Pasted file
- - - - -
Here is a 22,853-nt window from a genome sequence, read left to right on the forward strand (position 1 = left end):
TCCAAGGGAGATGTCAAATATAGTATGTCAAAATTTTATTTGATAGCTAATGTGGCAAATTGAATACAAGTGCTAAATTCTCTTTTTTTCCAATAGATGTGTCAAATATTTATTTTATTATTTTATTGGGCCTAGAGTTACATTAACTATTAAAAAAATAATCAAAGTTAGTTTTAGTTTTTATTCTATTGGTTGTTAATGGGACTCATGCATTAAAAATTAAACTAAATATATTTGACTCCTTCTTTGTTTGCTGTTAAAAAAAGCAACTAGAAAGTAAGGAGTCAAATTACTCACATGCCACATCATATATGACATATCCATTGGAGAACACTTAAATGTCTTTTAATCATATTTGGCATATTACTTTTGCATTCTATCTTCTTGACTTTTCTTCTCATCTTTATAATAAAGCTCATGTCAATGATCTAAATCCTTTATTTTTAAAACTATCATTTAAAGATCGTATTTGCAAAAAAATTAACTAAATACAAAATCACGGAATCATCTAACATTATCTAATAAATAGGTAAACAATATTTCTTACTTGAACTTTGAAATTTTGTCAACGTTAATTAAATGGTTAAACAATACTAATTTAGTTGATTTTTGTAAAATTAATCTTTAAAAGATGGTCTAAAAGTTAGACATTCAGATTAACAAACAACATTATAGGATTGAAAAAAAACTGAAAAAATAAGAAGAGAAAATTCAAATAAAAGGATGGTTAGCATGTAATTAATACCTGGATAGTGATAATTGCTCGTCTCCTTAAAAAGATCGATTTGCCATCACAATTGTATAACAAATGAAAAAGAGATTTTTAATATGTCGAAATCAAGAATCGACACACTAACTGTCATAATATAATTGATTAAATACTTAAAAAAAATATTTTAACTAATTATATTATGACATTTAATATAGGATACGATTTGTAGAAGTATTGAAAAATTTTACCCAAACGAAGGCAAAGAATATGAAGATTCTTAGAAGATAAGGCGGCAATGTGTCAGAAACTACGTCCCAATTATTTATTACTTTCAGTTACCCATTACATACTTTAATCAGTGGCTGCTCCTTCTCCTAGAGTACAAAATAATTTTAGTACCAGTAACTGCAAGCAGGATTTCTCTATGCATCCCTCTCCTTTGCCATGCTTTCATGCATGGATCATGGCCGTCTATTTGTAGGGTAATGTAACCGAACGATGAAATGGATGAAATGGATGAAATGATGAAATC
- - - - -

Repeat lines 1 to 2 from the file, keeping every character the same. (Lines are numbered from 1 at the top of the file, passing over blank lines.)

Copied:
Here is a 22,853-nt window from a genome sequence, read left to right on the forward strand (position 1 = left end):
TCCAAGGGAGATGTCAAATATAGTATGTCAAAATTTTATTTGATAGCTAATGTGGCAAATTGAATACAAGTGCTAAATTCTCTTTTTTTCCAATAGATGTGTCAAATATTTATTTTATTATTTTATTGGGCCTAGAGTTACATTAACTATTAAAAAAATAATCAAAGTTAGTTTTAGTTTTTATTCTATTGGTTGTTAATGGGACTCATGCATTAAAAATTAAACTAAATATATTTGACTCCTTCTTTGTTTGCTGTTAAAAAAAGCAACTAGAAAGTAAGGAGTCAAATTACTCACATGCCACATCATATATGACATATCCATTGGAGAACACTTAAATGTCTTTTAATCATATTTGGCATATTACTTTTGCATTCTATCTTCTTGACTTTTCTTCTCATCTTTATAATAAAGCTCATGTCAATGATCTAAATCCTTTATTTTTAAAACTATCATTTAAAGATCGTATTTGCAAAAAAATTAACTAAATACAAAATCACGGAATCATCTAACATTATCTAATAAATAGGTAAACAATATTTCTTACTTGAACTTTGAAATTTTGTCAACGTTAATTAAATGGTTAAACAATACTAATTTAGTTGATTTTTGTAAAATTAATCTTTAAAAGATGGTCTAAAAGTTAGACATTCAGATTAACAAACAACATTATAGGATTGAAAAAAAACTGAAAAAATAAGAAGAGAAAATTCAAATAAAAGGATGGTTAGCATGTAATTAATACCTGGATAGTGATAATTGCTCGTCTCCTTAAAAAGATCGATTTGCCATCACAATTGTATAACAAATGAAAAAGAGATTTTTAATATGTCGAAATCAAGAATCGACACACTAACTGTCATAATATAATTGATTAAATACTTAAAAAAAATATTTTAACTAATTATATTATGACATTTAATATAGGATACGATTTGTAGAAGTATTGAAAAATTTTACCCAAACGAAGGCAAAGAATATGAAGATTCTTAGAAGATAAGGCGGCAATGTGTCAGAAACTACGTCCCAATTATTTATTACTTTCAGTTACCCATTACATACTTTAATCAGTGGCTGCTCCTTCTCCTAGAGTACAAAATAATTTTAGTACCAGTAACTGCAAGCAGGATTTCTCTATGCATCCCTCTCCTTTGCCATGCTTTCATGCATGGATCATGGCCGTCTATTTGTAGGGTAATGTAACCGAACGATGAAATGGATGAAATGGATGAAATGATGAAATC